The Resistance targeted the Gestapo and SS wherever they could. On 6 August, Sturmbannführer Ludwig Kepplinger of the 17th SS Panzergrenadier-Division was ambushed at Villiers-Charlemagne, south of Laval. The next day, the head of the Gestapo in Châteauroux was gunned down. On the evening of 10 August, German authorities announced that ‘128 terrorists were eliminated in fighting on French territory’ that day. Three days later at Tourouvre in the Orne, eighteen men were executed and the main street was set on fire, almost certainly by members of the Hitler Jugend. The artillery regiment of the Hitler Jugend Division issued an order stating that ‘reprisals cannot be harsh enough’.

  The massacres continued until almost the end of August, even after any hope of holding on to France had gone. Only a savage bitterness remained. InB uchères near Troyes (Aube), anSS unitkilled sixty-eight civilians, including women, children and infants. On 25 August, following an FFI attack on a Wehrmacht truck in which three German soldiers were wounded, the SS murdered 124 people, including forty-two women and forty-four children, at Maillé (Indre-et-Loire) and the village was destroyed. In the Aisne at Tavaux and Plomion, members of the SS Leibstandarte Adolf Hitler and the Hitler Jugend killed a total of thirty-four civilians, of whom only one was a member of the Resistance. In the twenty-six worst massacres in France during 1944, 1,904 civilians were murdered.66

  The breakthrough in Normandy combined with the 15 August landings in the south of France triggered a hasty withdrawal not only by the Germans, but also by Vichy’s hated paramilitary force, the Milice. Over the next few days, Luftwaffe and naval personnel from ports in southern and western France, Organisation Todt officials, supply and clerical personnel from military depots, security police - in fact the whole apparatus of the German occupation built up over the last four years - pulled out. A running battle was fought across France against the Milice. Well aware of their fate if they stayed behind, these criminal paramilitaries sought safety in eastern France and then Germany. Vehicles, bicycles and horses were seized as well as food to help them on their way.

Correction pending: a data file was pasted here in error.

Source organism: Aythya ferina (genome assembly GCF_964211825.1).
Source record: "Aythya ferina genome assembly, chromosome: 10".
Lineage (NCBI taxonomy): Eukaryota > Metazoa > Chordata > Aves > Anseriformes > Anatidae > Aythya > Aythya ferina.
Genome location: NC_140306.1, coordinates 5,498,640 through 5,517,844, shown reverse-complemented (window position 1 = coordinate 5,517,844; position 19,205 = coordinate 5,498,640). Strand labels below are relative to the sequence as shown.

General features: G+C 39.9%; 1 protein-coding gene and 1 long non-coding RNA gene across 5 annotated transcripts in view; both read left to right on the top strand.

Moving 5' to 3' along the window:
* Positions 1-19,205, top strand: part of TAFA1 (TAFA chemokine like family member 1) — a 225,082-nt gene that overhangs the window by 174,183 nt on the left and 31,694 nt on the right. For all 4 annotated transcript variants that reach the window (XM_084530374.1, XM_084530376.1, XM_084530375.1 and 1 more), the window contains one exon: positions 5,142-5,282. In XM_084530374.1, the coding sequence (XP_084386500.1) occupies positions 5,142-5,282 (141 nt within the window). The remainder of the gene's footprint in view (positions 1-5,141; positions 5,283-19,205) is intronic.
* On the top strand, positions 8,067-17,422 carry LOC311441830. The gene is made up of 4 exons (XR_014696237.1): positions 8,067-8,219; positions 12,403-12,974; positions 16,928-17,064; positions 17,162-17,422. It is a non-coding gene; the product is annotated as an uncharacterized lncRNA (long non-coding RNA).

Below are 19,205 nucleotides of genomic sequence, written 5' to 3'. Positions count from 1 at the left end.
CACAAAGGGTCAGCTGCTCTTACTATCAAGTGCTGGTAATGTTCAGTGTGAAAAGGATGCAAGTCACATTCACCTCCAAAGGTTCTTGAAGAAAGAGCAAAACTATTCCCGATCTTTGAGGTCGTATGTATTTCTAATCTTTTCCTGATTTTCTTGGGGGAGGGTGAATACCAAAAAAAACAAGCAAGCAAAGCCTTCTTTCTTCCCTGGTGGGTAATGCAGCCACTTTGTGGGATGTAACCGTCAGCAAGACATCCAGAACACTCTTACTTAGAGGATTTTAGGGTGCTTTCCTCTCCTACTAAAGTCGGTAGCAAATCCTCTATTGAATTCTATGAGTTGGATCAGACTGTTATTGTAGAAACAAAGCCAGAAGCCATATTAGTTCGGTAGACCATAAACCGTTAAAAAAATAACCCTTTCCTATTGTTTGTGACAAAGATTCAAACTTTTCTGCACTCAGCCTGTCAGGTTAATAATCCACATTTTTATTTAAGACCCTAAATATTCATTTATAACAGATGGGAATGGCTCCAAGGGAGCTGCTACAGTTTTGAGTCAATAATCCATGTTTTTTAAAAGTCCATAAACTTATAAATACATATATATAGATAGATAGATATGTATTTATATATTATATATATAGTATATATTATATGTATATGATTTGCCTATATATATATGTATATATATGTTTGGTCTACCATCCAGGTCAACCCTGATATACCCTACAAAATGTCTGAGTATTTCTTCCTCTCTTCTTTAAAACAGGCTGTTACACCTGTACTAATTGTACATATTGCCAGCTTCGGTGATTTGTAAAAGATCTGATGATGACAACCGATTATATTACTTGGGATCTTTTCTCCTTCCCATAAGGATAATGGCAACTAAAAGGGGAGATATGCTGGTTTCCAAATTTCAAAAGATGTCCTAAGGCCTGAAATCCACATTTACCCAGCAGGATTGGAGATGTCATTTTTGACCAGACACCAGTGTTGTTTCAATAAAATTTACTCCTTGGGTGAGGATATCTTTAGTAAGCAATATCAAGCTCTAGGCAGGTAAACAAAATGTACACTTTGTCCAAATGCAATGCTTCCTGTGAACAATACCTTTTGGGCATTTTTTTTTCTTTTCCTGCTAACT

German forces in the south-west ordered their men to escape in ‘march groups’. Few got through. Most succumbed to hunger and exhaustion and were forced to surrender to the FFI or the Americans. The Resistance killed relatively few of their German military prisoners. They handed them over proudly to the Allies or to regular French forces. But hardly any Gestapo, SS or Security Police survived capture.

  As part of a scorched-earth policy during the retreat, German detachments were ordered to destroy bridges, telephone systems, railways and ports, as well as any establishments which might help repair them. SOE liaison groups at 21st Army Group and SHAEF advance headquarters passed ‘counter-scorching’ requests to the Resistance, which meant thwarting German attempts to wreck communications behind them.